‚ÄúShe‚Äôs absolutely wrong,‚ÄĚ Barack Obama said, before I could even get the question out of my mouth.
He was talking about Elizabeth Warren, the Massachusetts senator and populist crusader whom Obama helped elevate to national prominence. Warren generally reserves her more acid critiques for Republicans and Wall Street, but in recent weeks she‚Äôs been leading a¬†vocal coalition¬†of leftist groups and lawmakers who oppose the president‚Äôs free-trade pact with 12 Asian countries.
This past week, as I had just reminded Obama, Warren launched her¬†heaviest torpedo¬†yet against the trade deal, alleging that some future president might use it as an excuse to undo the reregulation of Wall Street that Obama signed into law in 2010. In fact, as the White House quickly pointed out, language in the pact would expressly prevent that unless Congress voted to allow it.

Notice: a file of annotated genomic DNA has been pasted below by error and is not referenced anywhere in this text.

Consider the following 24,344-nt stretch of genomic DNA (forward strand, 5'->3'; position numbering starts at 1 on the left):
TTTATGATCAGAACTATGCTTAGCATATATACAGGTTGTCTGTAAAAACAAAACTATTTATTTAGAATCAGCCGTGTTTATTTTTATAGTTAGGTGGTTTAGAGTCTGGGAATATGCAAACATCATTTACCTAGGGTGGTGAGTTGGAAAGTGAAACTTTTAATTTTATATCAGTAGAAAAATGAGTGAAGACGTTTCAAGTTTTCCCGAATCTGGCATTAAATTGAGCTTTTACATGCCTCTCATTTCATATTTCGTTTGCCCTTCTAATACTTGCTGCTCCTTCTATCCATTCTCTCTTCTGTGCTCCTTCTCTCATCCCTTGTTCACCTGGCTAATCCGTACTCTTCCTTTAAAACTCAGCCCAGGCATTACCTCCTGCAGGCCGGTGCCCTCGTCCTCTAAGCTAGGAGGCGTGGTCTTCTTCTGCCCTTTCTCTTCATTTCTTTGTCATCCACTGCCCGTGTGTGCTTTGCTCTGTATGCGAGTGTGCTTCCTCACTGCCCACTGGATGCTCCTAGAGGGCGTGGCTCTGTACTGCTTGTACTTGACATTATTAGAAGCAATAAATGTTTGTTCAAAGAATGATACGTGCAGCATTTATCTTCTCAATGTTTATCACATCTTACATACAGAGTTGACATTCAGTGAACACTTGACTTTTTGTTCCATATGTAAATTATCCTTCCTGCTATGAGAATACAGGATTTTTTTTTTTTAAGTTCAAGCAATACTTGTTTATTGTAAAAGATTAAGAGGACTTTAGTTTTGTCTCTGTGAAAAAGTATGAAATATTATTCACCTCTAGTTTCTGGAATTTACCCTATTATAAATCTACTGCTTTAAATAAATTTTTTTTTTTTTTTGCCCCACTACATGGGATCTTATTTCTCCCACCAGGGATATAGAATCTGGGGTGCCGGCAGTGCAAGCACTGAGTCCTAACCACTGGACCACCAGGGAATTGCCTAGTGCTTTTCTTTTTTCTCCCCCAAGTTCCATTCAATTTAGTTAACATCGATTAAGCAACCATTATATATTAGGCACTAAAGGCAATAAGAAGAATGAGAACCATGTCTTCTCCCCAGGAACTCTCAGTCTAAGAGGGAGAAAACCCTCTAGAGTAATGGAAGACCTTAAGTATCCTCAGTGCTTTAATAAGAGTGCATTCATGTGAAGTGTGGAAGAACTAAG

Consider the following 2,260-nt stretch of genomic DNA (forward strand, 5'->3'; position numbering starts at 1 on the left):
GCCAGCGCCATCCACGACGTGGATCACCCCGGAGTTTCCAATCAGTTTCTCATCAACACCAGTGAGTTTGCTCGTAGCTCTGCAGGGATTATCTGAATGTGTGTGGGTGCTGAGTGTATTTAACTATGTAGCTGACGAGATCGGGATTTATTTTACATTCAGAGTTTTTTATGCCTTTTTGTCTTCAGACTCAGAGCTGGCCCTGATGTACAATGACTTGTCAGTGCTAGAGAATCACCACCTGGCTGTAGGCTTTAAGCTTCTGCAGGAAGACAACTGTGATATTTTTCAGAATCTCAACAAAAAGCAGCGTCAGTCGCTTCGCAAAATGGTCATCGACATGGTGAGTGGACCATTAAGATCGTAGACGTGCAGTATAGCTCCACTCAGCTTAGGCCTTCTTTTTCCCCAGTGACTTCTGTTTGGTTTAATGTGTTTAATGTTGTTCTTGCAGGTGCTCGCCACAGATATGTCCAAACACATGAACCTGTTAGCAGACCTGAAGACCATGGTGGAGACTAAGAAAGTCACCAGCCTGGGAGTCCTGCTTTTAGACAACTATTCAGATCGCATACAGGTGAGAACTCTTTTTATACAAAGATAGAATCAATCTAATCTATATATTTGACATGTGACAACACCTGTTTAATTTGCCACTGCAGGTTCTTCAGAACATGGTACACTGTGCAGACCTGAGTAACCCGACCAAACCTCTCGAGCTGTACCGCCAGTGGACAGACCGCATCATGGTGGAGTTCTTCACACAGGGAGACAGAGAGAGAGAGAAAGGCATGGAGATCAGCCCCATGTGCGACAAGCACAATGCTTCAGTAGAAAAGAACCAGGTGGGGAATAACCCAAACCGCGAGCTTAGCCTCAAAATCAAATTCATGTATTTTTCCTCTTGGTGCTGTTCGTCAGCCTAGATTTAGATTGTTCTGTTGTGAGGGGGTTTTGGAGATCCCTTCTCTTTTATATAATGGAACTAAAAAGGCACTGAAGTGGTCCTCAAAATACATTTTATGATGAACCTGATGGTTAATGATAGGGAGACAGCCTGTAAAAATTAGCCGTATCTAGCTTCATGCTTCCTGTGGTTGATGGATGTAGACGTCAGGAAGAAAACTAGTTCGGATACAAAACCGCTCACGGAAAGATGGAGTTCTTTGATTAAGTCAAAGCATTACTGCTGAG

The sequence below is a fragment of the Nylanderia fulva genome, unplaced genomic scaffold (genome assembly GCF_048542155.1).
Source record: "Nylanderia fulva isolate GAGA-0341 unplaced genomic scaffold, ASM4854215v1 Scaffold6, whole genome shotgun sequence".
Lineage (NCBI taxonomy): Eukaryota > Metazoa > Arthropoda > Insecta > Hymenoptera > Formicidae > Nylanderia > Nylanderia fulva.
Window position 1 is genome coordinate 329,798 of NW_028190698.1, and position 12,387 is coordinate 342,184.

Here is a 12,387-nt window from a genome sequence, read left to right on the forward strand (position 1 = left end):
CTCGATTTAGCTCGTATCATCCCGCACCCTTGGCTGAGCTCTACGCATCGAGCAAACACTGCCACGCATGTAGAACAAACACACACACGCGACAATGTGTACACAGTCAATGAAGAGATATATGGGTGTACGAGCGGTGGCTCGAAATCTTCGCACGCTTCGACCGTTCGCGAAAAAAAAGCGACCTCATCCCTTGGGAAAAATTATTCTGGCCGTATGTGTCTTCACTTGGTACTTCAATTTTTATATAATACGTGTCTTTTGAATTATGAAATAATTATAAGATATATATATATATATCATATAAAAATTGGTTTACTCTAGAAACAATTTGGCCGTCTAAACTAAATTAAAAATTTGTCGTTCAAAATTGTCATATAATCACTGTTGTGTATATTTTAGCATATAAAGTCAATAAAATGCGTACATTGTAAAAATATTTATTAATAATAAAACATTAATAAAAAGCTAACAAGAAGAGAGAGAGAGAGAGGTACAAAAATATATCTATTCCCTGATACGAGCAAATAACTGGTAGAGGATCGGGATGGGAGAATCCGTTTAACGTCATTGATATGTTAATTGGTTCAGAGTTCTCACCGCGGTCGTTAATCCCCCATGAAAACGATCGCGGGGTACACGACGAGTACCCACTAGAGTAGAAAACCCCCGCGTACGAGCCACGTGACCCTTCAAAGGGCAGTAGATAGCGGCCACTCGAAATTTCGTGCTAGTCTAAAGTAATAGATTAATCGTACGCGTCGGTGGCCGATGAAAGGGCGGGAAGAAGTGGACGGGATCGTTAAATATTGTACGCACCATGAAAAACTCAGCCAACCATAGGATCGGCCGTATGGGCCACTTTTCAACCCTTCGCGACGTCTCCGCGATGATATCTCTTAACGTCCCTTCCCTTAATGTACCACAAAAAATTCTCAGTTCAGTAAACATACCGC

Three days after that broadside, when we sat down at Nike‚Äôs headquarters outside Portland, Ore., Obama still seemed unusually irritated.
‚ÄúThink about the logic of that, right?‚ÄĚ he went on. ‚ÄúThe notion that I had this massive fight with Wall Street to make sure that we don‚Äôt repeat what happened in 2007, 2008. And then I sign a provision that would unravel it?
‚ÄúI‚Äôd have to be pretty stupid,‚ÄĚ Obama said, laughing. ‚ÄúThis is pure speculation. She and I both taught law school, and you know, one of the things you do as a law professor is you spin out hypotheticals. And this is all hypothetical, speculative.‚ÄĚ
Obama wasn‚Äôt through. He wanted me to know, in pointed terms, that for all the talk about her populist convictions, Warren had a personal brand she was trying to promote, too.
‚ÄúThe truth of the matter is that Elizabeth is, you know, a politician like everybody else,‚ÄĚ he said. ‚ÄúAnd you know, she‚Äôs got a voice that she wants to get out there. And I understand that. And on most issues, she and I deeply agree. On this one, though, her arguments don‚Äôt stand the test of fact and scrutiny.‚ÄĚ